Though portrayed as obscure financial enigmas, OTC derivatives are quite common and widely used by Main Street. According to survey results released by the International Swaps and Derivatives Association (ISDA), 94% of Global Fortune 500 companies use derivatives to manage business risk. The survey reveals that derivatives are heavily used far beyond Wall Street, in sectors such as healthcare, consumer goods, and technology.
Of course, some criticisms of derivatives are deserved. The infamous failure and subsequent bailout of AIG was due in part to its use of credit default swaps as one of several vehicles through which it bet on the sub-prime mortgage market. In the months following the collapse of AIG, it was clear that the OTC derivatives market was squarely in Congress' crosshairs. Early proposals to ban OTC derivatives altogether were a wake-up call for businesses, which understood that requiring all derivatives be standardized to trade through exchanges would limit their ability to precisely manage risk. Exchanges would also require firms to divert large sums of money from operations and new projects to meet daily margin calls for additional cash cushion as prices fluctuate.
Not accustomed to engaging with policymakers, many corporate treasurers soon found themselves on Capitol Hill. Their message was clear: an OTC derivatives ban would mean less business investment, fewer jobs, less hedging and, counter-intuitively, more risk. The efforts of businesses to explain these problems to lawmakers produced widespread recognition in Congress that the economy would be harmed if all derivatives users were treated the same. This recognition resulted in the legislation's so-called "end-user exemption," to shield Main Street businesses that use derivatives for hedging. Opponents moved quickly to frame the exemption as a "loophole," however, creating a tug-of-war that ultimately narrowed the exemption to include only non-financial firms.
To be sure, this decision will serve to reduce credit risk in the financial system, one of the Obama administration's primary objectives. But this comes at a cost, which may outweigh the limited benefit gained by treating community banks the same as financial giants such as AIG. While it is difficult to precisely quantify the cost of this decision, estimates from ISDA and the Business Roundtable suggest the figure could reach into the hundreds of billions of dollars. Consumers won't feel such costs directly, but rather indirectly through higher interest rates on loans, more expensive insurance policies, lower and more volatile returns on retirement investments, and in many other ways.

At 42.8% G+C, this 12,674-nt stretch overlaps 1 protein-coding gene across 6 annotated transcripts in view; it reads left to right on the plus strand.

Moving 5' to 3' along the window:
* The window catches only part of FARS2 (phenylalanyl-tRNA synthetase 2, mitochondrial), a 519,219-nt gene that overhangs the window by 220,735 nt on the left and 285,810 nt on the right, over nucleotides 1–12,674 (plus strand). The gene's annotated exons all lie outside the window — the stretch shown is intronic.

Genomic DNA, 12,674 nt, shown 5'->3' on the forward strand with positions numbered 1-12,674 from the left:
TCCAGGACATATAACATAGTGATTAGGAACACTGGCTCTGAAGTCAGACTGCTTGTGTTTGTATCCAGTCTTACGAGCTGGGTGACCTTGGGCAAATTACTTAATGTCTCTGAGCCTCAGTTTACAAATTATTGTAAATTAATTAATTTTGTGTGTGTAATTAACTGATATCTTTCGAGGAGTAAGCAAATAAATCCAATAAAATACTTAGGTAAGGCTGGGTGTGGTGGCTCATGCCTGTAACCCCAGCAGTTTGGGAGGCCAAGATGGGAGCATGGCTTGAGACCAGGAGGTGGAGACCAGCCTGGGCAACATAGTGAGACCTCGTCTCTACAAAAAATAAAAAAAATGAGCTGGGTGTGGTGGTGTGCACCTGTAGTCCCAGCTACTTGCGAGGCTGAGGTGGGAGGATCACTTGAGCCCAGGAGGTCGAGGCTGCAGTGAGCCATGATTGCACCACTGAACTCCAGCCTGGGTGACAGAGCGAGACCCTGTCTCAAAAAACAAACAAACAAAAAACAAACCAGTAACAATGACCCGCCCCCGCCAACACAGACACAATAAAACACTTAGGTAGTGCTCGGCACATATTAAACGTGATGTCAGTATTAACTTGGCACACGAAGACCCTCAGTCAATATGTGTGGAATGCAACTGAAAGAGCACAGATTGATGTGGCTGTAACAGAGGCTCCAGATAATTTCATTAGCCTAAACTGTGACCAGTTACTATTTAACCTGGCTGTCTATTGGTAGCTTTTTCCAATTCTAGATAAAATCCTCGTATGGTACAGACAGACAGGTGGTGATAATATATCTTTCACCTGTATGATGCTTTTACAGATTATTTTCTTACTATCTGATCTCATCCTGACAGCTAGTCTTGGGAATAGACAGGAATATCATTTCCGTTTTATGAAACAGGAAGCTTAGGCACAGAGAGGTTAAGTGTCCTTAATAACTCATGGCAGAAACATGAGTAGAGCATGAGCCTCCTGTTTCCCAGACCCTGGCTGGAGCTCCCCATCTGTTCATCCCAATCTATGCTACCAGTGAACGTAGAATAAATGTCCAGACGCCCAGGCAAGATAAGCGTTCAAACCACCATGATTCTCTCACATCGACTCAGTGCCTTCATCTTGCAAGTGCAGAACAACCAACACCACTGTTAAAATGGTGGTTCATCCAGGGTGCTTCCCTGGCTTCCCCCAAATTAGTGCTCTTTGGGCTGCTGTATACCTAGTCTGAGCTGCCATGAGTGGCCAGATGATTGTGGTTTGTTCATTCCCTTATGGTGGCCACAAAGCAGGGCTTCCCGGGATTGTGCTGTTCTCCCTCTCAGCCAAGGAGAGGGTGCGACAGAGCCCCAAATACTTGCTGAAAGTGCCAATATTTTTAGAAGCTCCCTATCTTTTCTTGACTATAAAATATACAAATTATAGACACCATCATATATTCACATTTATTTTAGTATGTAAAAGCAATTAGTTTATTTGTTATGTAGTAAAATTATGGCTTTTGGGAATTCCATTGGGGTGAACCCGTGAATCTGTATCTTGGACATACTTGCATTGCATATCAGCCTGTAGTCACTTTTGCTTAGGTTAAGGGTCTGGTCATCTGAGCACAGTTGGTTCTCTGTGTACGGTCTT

Beyond the impact on financial firms and their customers, the bill will make hedging more expensive for most corporations, including non-financial businesses. These costs will emanate from provisions -- such as margin and capital requirements -- that require banks to sideline cash to cushion against potential losses. Much of these costs will be borne by businesses and ultimately the consumers of their products and services. Those costs could be significant.
Though the specifics of the requirements are not yet known, examining the cost of applying one of the provisions to a common hedging strategy helps give a sense of its impact. As an example, take a manufacturer who has borrowed $100 million to finance a new plant. To eliminate the risk to rising interest rates, the manufacturer can enter into a swap to lock the interest rate. While the manufacturer is not required to set aside cash to protect against changes in the value of the derivative, its bank counterparty might be. Under current market conditions, the cost of this requirement -- one of several in the bill that will impact transaction cost -- could amount to as much as $1.1 million for a ten-year hedge. At least a portion of this cost would be passed on to the manufacturer.
One could argue that everyone should gladly pay more to avoid another devastating financial crisis. Though this perspective is not without merit, there comes a point at which these costs will become too great to bear and could deter some firms from hedging their risks. What happens if they stop hedging? Such a decision could cause firms to scale back plans for expansion, raise prices on their products and services, or adjust pricing more frequently to reflect volatile cost inputs. Also, as these businesses experience more volatile business outcomes, investors will see more volatile stock prices.
In many parts of the derivatives legislation, Congress dispensed with prudence in favor of getting tough with banks. Perhaps that was in response to justified outrage against the excesses that caused the financial crisis, or because lawmakers did not appreciate that the impact would reach far beyond Wall Street. In such cases, the law affords regulators with no choice but to take a heavy-handed approach wherein negative unintended consequences are unavoidable.
In other areas, the extent of unintended consequences is now largely in the hands of the regulators, who have some discretion in providing exemptions, thereby limiting collateral damage. As they begin the important work of transforming the 444 pages of legislative text into actual rules, regulators need only look at their bowl of breakfast cereal and think of grain price fluctuations as a reminder that the impact of derivatives regulation will be all around them.
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